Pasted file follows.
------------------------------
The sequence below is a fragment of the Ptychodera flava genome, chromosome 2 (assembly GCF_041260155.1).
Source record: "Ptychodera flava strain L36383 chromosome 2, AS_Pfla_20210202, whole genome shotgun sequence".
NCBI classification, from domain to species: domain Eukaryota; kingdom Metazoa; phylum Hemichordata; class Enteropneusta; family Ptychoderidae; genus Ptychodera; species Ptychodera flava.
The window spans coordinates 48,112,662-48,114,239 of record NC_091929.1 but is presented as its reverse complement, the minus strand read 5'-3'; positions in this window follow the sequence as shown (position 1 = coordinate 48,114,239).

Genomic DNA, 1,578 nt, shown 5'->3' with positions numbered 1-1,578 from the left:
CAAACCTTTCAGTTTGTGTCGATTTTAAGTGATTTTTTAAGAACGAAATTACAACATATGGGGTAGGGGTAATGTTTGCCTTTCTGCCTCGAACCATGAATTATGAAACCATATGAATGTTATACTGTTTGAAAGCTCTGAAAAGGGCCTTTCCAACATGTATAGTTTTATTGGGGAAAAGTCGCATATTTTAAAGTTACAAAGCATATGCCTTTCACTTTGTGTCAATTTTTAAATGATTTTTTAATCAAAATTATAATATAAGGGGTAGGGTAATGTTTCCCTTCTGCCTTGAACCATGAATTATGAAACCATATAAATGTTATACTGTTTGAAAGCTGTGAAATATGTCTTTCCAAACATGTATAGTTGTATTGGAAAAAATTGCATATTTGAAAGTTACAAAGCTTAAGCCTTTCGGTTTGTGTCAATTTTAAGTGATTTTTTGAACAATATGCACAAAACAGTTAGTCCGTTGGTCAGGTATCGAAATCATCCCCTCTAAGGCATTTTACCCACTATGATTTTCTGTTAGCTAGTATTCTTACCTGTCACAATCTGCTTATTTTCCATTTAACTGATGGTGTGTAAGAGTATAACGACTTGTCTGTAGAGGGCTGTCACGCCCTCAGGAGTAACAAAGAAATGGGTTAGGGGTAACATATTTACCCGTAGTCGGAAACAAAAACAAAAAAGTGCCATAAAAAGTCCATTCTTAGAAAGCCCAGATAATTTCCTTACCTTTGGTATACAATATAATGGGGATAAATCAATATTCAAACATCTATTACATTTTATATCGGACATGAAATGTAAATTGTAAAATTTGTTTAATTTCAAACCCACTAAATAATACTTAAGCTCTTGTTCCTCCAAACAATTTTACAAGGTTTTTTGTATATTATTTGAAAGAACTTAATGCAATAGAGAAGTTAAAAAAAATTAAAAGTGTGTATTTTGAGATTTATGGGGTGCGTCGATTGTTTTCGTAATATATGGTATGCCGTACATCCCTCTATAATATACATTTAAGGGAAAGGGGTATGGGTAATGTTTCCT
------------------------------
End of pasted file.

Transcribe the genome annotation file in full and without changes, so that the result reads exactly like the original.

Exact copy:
The sequence below is a fragment of the Ptychodera flava genome, chromosome 2 (assembly GCF_041260155.1).
Source record: "Ptychodera flava strain L36383 chromosome 2, AS_Pfla_20210202, whole genome shotgun sequence".
NCBI classification, from domain to species: domain Eukaryota; kingdom Metazoa; phylum Hemichordata; class Enteropneusta; family Ptychoderidae; genus Ptychodera; species Ptychodera flava.
The window spans coordinates 48,112,662-48,114,239 of record NC_091929.1 but is presented as its reverse complement, the minus strand read 5'-3'; positions in this window follow the sequence as shown (position 1 = coordinate 48,114,239).

Genomic DNA, 1,578 nt, shown 5'->3' with positions numbered 1-1,578 from the left:
CAAACCTTTCAGTTTGTGTCGATTTTAAGTGATTTTTTAAGAACGAAATTACAACATATGGGGTAGGGGTAATGTTTGCCTTTCTGCCTCGAACCATGAATTATGAAACCATATGAATGTTATACTGTTTGAAAGCTCTGAAAAGGGCCTTTCCAACATGTATAGTTTTATTGGGGAAAAGTCGCATATTTTAAAGTTACAAAGCATATGCCTTTCACTTTGTGTCAATTTTTAAATGATTTTTTAATCAAAATTATAATATAAGGGGTAGGGTAATGTTTCCCTTCTGCCTTGAACCATGAATTATGAAACCATATAAATGTTATACTGTTTGAAAGCTGTGAAATATGTCTTTCCAAACATGTATAGTTGTATTGGAAAAAATTGCATATTTGAAAGTTACAAAGCTTAAGCCTTTCGGTTTGTGTCAATTTTAAGTGATTTTTTGAACAATATGCACAAAACAGTTAGTCCGTTGGTCAGGTATCGAAATCATCCCCTCTAAGGCATTTTACCCACTATGATTTTCTGTTAGCTAGTATTCTTACCTGTCACAATCTGCTTATTTTCCATTTAACTGATGGTGTGTAAGAGTATAACGACTTGTCTGTAGAGGGCTGTCACGCCCTCAGGAGTAACAAAGAAATGGGTTAGGGGTAACATATTTACCCGTAGTCGGAAACAAAAACAAAAAAGTGCCATAAAAAGTCCATTCTTAGAAAGCCCAGATAATTTCCTTACCTTTGGTATACAATATAATGGGGATAAATCAATATTCAAACATCTATTACATTTTATATCGGACATGAAATGTAAATTGTAAAATTTGTTTAATTTCAAACCCACTAAATAATACTTAAGCTCTTGTTCCTCCAAACAATTTTACAAGGTTTTTTGTATATTATTTGAAAGAACTTAATGCAATAGAGAAGTTAAAAAAAATTAAAAGTGTGTATTTTGAGATTTATGGGGTGCGTCGATTGTTTTCGTAATATATGGTATGCCGTACATCCCTCTATAATATACATTTAAGGGAAAGGGGTATGGGTAATGTTTCCT